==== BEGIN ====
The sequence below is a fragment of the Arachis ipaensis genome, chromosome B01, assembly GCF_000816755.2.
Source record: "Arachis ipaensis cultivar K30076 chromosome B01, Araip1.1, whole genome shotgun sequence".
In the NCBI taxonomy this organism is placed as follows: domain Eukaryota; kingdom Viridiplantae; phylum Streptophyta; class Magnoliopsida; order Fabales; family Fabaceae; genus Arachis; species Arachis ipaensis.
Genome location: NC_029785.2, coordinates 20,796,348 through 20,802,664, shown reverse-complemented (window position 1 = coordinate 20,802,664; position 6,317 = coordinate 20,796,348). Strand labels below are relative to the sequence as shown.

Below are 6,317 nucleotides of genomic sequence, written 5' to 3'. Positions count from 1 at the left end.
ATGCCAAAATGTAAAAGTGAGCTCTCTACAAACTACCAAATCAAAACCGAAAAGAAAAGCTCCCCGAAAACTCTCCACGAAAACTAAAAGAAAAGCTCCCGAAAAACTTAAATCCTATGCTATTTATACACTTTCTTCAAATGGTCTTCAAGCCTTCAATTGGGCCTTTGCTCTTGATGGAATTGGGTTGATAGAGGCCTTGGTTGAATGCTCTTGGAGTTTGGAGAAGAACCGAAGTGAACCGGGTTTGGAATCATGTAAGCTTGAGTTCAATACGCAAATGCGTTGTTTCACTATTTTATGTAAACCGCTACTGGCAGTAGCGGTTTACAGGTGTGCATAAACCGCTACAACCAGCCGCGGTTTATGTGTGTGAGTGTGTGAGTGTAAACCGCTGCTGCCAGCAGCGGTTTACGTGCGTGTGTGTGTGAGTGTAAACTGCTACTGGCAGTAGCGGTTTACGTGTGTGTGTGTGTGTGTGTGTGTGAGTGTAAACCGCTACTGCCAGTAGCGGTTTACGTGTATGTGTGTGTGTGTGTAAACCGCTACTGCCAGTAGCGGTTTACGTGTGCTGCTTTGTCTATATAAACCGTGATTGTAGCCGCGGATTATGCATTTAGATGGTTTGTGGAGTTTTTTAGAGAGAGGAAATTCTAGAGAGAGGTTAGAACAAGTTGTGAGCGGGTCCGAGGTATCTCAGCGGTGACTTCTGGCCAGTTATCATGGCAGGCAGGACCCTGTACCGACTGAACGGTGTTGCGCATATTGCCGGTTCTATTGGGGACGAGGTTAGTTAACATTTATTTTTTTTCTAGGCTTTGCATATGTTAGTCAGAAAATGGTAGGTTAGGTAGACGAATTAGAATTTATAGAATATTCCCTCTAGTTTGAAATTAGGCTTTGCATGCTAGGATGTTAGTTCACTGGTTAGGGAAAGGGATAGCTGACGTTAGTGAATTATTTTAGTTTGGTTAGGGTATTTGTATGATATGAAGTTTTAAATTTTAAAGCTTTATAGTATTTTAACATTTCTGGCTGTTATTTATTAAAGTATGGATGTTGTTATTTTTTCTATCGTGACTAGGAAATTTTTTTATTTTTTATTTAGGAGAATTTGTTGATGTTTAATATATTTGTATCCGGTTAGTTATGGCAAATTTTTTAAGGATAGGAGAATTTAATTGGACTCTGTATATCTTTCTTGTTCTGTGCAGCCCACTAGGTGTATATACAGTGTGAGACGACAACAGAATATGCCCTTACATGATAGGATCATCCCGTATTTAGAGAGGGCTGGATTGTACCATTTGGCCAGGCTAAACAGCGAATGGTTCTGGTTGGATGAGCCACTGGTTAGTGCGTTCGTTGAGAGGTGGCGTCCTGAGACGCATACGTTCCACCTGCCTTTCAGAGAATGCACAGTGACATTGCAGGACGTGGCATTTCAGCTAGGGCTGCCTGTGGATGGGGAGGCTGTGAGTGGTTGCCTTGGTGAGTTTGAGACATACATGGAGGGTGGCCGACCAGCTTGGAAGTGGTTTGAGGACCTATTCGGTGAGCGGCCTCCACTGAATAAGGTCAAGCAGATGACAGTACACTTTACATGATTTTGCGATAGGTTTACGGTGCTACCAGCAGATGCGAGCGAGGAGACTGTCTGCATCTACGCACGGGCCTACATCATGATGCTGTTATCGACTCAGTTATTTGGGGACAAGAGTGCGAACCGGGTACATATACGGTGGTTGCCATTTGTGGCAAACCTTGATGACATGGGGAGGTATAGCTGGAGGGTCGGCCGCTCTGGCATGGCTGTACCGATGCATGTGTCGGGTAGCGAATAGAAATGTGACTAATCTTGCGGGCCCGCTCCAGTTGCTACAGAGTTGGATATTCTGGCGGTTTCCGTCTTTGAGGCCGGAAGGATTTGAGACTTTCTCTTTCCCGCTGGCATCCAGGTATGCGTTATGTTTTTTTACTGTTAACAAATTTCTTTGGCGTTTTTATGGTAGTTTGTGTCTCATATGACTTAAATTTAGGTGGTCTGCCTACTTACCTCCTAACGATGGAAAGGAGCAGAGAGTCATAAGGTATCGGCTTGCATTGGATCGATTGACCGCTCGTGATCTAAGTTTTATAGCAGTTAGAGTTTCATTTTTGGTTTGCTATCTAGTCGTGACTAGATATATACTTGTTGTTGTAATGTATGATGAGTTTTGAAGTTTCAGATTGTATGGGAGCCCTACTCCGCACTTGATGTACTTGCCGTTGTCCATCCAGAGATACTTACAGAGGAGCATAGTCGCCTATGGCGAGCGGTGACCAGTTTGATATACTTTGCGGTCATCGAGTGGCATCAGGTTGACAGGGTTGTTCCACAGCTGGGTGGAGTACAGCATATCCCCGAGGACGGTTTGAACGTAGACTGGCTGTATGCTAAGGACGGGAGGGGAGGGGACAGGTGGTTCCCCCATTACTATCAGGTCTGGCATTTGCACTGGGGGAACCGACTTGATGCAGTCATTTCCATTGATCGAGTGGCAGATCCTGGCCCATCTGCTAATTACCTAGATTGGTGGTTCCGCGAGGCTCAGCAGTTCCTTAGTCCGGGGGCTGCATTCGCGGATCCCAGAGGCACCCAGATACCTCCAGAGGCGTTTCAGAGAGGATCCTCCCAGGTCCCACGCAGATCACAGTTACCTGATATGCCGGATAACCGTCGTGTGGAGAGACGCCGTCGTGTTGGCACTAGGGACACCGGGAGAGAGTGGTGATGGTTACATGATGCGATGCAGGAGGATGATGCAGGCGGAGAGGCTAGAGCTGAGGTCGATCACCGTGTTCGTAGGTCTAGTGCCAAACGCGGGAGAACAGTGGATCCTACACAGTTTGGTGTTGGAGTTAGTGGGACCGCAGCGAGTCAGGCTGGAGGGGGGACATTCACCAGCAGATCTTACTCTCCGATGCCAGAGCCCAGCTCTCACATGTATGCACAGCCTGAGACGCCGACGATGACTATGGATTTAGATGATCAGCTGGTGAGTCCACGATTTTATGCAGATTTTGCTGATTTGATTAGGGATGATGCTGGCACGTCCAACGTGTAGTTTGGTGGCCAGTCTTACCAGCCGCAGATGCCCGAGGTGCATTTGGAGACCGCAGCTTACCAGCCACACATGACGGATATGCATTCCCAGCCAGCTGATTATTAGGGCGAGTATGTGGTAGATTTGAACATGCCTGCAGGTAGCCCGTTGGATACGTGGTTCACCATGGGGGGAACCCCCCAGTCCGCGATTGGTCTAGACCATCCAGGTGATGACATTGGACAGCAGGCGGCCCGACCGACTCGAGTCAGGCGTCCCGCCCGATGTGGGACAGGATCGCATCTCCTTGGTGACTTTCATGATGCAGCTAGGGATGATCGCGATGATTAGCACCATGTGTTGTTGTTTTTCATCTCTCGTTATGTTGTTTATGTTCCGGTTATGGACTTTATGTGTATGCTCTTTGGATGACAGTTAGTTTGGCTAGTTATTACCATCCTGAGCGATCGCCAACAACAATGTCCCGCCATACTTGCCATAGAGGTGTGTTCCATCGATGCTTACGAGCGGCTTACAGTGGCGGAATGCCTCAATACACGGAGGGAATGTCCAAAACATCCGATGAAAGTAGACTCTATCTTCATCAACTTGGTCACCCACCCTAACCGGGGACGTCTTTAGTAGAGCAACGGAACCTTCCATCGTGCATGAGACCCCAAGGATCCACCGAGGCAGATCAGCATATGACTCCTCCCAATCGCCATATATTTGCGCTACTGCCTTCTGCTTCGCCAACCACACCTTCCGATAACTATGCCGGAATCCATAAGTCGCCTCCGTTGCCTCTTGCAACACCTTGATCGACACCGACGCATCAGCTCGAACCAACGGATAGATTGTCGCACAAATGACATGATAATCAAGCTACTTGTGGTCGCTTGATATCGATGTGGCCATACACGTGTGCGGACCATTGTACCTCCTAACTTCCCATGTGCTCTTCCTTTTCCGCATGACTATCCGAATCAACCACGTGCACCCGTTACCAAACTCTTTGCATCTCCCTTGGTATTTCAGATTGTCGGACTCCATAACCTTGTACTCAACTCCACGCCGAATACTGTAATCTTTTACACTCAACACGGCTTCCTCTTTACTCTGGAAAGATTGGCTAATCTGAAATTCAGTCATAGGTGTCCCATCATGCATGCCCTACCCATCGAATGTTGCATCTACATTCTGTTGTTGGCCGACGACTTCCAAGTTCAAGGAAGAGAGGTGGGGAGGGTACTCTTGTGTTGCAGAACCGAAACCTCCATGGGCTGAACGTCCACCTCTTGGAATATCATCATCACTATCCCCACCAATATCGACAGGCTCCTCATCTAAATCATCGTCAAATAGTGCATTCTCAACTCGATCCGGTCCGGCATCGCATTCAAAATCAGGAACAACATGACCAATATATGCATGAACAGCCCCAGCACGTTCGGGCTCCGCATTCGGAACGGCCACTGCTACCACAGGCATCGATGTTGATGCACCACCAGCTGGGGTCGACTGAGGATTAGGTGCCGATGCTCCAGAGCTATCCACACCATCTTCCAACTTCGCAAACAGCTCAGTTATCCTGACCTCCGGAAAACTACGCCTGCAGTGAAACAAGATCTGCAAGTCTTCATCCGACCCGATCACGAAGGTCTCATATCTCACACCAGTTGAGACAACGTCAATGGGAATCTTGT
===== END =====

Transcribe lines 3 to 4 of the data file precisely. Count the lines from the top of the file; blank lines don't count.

In the NCBI taxonomy this organism is placed as follows: domain Eukaryota; kingdom Viridiplantae; phylum Streptophyta; class Magnoliopsida; order Fabales; family Fabaceae; genus Arachis; species Arachis ipaensis.
Genome location: NC_029785.2, coordinates 20,796,348 through 20,802,664, shown reverse-complemented (window position 1 = coordinate 20,802,664; position 6,317 = coordinate 20,796,348). Strand labels below are relative to the sequence as shown.